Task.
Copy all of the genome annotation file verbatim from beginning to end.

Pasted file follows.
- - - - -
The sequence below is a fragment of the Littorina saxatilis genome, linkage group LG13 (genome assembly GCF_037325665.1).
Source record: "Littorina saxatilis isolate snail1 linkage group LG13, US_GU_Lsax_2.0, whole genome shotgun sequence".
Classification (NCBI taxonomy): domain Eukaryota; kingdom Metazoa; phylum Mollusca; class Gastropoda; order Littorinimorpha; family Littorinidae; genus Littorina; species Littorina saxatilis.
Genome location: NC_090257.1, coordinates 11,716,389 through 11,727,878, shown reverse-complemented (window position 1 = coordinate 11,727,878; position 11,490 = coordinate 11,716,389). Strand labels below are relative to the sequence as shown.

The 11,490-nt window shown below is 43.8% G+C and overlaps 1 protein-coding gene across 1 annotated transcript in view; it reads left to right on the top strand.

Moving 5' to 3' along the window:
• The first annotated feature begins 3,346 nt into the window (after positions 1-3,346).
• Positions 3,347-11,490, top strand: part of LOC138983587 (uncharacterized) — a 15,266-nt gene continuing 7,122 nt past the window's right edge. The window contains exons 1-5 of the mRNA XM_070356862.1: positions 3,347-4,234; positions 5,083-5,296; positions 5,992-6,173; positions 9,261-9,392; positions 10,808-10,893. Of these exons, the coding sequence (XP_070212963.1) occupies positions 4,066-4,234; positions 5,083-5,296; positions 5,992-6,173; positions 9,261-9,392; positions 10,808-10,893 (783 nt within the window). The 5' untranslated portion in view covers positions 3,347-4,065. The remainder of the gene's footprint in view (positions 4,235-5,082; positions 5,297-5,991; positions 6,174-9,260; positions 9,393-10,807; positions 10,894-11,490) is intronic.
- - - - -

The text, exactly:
The sequence below is a fragment of the Littorina saxatilis genome, linkage group LG13 (genome assembly GCF_037325665.1).
Source record: "Littorina saxatilis isolate snail1 linkage group LG13, US_GU_Lsax_2.0, whole genome shotgun sequence".
Classification (NCBI taxonomy): domain Eukaryota; kingdom Metazoa; phylum Mollusca; class Gastropoda; order Littorinimorpha; family Littorinidae; genus Littorina; species Littorina saxatilis.
Genome location: NC_090257.1, coordinates 11,716,389 through 11,727,878, shown reverse-complemented (window position 1 = coordinate 11,727,878; position 11,490 = coordinate 11,716,389). Strand labels below are relative to the sequence as shown.

The 11,490-nt window shown below is 43.8% G+C and overlaps 1 protein-coding gene across 1 annotated transcript in view; it reads left to right on the top strand.

Moving 5' to 3' along the window:
• The first annotated feature begins 3,346 nt into the window (after positions 1-3,346).
• Positions 3,347-11,490, top strand: part of LOC138983587 (uncharacterized) — a 15,266-nt gene continuing 7,122 nt past the window's right edge. The window contains exons 1-5 of the mRNA XM_070356862.1: positions 3,347-4,234; positions 5,083-5,296; positions 5,992-6,173; positions 9,261-9,392; positions 10,808-10,893. Of these exons, the coding sequence (XP_070212963.1) occupies positions 4,066-4,234; positions 5,083-5,296; positions 5,992-6,173; positions 9,261-9,392; positions 10,808-10,893 (783 nt within the window). The 5' untranslated portion in view covers positions 3,347-4,065. The remainder of the gene's footprint in view (positions 4,235-5,082; positions 5,297-5,991; positions 6,174-9,260; positions 9,393-10,807; positions 10,894-11,490) is intronic.